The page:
(7bs) Exploiting Interfacial Phenomena and Non-Equilibrium Assembly in Polymeric Materials
- Conference: AIChE Annual Meeting
- Year: 2017
- Proceeding: 2017 Annual Meeting
- Group: Meet the Faculty Candidate Poster Session - Sponsored by the Education Division
- Time: Sunday, October 29, 2017 - 1:00pm-3:30pm
Ion incorporation into and interaction with polymers has seen growing applications, from responsive hydrogels to polymer electrodes and electrolytes for energy storage. Additionally, biological systems rely on interactions between sequence specific residues in proteins and ions to dictate complex, hierarchical inorganic assemblies. Many of these interactions and assembly processes, from energy storage to biomineralization, are further complicated by interface-mediated phenomena and processes far away from equilibrium. While yet poorly understood, the ability to exploit these pathways could open up a broadly expanded class of polymer and polymer-composite materials and applications ranging from catalysis to medical devices.
My Ph.D. research at UCSB utilized tailoring the chemistries of poly(glycidyl ethers) to examine how specific functional groups influenced the ionic dissociation and transport of salts for lithium ion batteries and to provide design rules for low temperature polymer electrolytes. In my postdoctoral research at Cornell, I have expanded from chemical tailoring of bulk polymers to the development of surface modified block copolymer films for templating inorganic oxides via low-temperature approaches. Direct functionalization of the block copolymer self-assembled surfaces, with periodic structures on the order of 10-100 nm, enables the investigation of a variety of surface chemistries, domain spacings, and interface shapes on the nucleation and growth of inorganic materials. The versatility of such a platform should aid understanding of organic-inorganic, interface-driven crystallization and assembly.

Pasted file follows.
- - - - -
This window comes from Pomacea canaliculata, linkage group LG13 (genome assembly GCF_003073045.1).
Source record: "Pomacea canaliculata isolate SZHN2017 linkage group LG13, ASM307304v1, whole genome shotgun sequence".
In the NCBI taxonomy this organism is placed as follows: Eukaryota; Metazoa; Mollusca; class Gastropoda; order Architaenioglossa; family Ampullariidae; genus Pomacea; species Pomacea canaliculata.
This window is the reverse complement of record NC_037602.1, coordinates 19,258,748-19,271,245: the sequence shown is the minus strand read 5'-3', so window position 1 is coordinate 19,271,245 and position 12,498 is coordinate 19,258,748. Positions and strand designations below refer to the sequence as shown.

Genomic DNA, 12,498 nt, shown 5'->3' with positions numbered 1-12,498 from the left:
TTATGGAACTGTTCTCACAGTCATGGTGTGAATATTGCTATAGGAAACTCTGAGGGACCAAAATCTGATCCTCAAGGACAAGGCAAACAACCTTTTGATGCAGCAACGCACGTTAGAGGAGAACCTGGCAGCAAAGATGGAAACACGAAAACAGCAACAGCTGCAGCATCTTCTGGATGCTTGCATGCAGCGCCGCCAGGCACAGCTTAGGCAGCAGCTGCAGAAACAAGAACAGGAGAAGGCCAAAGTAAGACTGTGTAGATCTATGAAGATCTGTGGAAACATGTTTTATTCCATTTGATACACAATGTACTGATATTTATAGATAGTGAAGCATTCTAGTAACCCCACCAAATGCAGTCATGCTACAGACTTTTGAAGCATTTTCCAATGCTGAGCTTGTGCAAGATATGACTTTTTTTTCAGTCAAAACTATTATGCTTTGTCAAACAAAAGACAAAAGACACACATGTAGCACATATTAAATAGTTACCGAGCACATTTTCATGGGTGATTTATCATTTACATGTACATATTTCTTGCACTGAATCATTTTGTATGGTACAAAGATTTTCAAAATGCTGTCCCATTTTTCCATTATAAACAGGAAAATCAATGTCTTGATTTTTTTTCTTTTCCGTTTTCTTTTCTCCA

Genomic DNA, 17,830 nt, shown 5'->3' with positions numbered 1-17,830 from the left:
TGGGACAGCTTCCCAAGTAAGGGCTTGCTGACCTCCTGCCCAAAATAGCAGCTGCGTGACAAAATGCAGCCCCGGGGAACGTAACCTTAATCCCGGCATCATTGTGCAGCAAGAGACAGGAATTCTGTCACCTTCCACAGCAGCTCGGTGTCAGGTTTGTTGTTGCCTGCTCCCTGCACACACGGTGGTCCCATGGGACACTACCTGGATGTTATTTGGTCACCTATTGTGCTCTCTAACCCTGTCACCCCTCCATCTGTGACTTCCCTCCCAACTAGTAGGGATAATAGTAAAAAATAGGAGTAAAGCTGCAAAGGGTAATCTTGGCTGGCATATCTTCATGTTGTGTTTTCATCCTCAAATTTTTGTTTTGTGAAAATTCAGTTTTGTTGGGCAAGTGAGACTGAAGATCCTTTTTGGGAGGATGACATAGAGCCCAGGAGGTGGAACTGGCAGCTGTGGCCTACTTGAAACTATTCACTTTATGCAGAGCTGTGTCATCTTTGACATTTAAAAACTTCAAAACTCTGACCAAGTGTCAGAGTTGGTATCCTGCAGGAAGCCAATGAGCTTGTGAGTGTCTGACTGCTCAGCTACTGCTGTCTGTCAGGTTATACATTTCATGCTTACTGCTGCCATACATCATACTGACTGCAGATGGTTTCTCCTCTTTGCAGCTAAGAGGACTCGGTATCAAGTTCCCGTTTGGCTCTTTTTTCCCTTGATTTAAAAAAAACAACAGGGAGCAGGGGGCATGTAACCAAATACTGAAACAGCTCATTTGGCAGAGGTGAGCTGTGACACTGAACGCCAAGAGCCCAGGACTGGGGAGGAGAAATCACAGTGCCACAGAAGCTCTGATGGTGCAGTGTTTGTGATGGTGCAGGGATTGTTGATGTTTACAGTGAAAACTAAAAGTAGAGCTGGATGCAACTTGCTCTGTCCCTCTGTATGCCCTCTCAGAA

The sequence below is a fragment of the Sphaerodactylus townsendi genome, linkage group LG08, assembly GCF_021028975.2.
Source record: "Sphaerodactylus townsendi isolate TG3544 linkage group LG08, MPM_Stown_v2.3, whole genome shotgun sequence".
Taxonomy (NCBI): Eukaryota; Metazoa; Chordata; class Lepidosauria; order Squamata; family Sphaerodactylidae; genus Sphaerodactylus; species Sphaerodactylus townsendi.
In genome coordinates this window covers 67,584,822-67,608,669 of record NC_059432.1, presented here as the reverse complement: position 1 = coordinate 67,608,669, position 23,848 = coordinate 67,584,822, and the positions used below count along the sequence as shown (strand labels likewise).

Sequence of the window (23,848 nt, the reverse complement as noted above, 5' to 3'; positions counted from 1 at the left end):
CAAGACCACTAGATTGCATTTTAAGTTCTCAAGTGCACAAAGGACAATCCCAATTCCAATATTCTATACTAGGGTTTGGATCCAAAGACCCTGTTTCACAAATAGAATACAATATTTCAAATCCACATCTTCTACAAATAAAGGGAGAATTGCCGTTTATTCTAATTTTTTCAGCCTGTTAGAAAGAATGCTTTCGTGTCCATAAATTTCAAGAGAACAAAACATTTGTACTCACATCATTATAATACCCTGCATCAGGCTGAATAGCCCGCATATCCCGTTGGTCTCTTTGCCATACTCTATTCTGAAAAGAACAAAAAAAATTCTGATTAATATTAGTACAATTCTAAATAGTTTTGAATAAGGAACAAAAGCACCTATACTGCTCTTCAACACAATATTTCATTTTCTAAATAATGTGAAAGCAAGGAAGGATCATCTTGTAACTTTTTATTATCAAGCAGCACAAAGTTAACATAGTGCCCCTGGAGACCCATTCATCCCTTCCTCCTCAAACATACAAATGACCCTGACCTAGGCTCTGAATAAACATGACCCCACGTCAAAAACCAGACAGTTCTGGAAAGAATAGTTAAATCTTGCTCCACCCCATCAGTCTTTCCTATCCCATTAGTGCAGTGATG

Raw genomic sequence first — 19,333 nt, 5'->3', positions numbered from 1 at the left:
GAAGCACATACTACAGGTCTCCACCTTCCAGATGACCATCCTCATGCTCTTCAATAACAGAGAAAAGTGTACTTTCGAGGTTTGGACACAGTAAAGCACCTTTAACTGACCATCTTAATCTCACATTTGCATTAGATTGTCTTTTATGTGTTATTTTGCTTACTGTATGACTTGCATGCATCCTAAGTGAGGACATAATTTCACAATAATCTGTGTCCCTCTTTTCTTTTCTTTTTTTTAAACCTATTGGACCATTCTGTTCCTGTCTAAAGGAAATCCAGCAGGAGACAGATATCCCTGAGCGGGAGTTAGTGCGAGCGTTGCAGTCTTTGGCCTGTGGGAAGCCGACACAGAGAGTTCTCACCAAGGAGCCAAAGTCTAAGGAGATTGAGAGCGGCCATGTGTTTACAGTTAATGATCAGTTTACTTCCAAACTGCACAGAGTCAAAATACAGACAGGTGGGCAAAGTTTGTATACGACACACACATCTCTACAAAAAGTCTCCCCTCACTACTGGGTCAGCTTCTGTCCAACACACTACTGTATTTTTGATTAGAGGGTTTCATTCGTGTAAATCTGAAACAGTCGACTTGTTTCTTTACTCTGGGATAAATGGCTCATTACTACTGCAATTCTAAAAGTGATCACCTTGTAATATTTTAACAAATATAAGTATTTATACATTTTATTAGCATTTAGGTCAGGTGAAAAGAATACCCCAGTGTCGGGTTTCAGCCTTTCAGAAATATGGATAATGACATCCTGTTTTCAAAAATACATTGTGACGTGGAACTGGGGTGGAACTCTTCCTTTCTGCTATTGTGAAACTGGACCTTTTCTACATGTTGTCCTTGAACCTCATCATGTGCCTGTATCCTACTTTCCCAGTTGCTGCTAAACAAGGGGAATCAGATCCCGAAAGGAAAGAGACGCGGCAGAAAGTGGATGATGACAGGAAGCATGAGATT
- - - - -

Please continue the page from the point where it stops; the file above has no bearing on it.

Development of new materials driven by interface-mediated assembly and by pathways far from equilibrium (and their subsequent design rules) will require detailed understanding of the assembly dynamics. Integral to this will by in-situ characterization techniques, including synchrotron x-ray scattering. I will discuss my ongoing research involving in-situ wide angle xray scattering (WAXS), in-situ grazing-incidence small angle x-ray scattering (GISAXS), and small angle neutron scattering (SANS) to understand the early assembly processes from hybrid perovskite solar cells to block copolymer derived membranes.
My goals as a teacher and mentor are to foster enthusiasm for: (1) solving engineering challenges, (2) scientific discovery, and (3) open discourse. Development of these skills in students requires not just transfer of knowledge of the fundamental principles of chemical engineering, but also exposure to real world examples, both of past and future challenges. Scientific discovery, while sometimes serendipitous, relies on formation of testable hypotheses and documentation of results and analysis. Teaching these critical analysis and problem-solving skills would extend beyond classroom and laboratory instruction to students at all levels who would work in my lab. Lastly, open discourse is a necessary skill often overlooked. The ability to effectively communicate oneâs idea, hear the ideas and questions of others, and then reach better conclusions and more creative ideas is essential to all collaborative work, whatever careers students may pursue throughout their lives.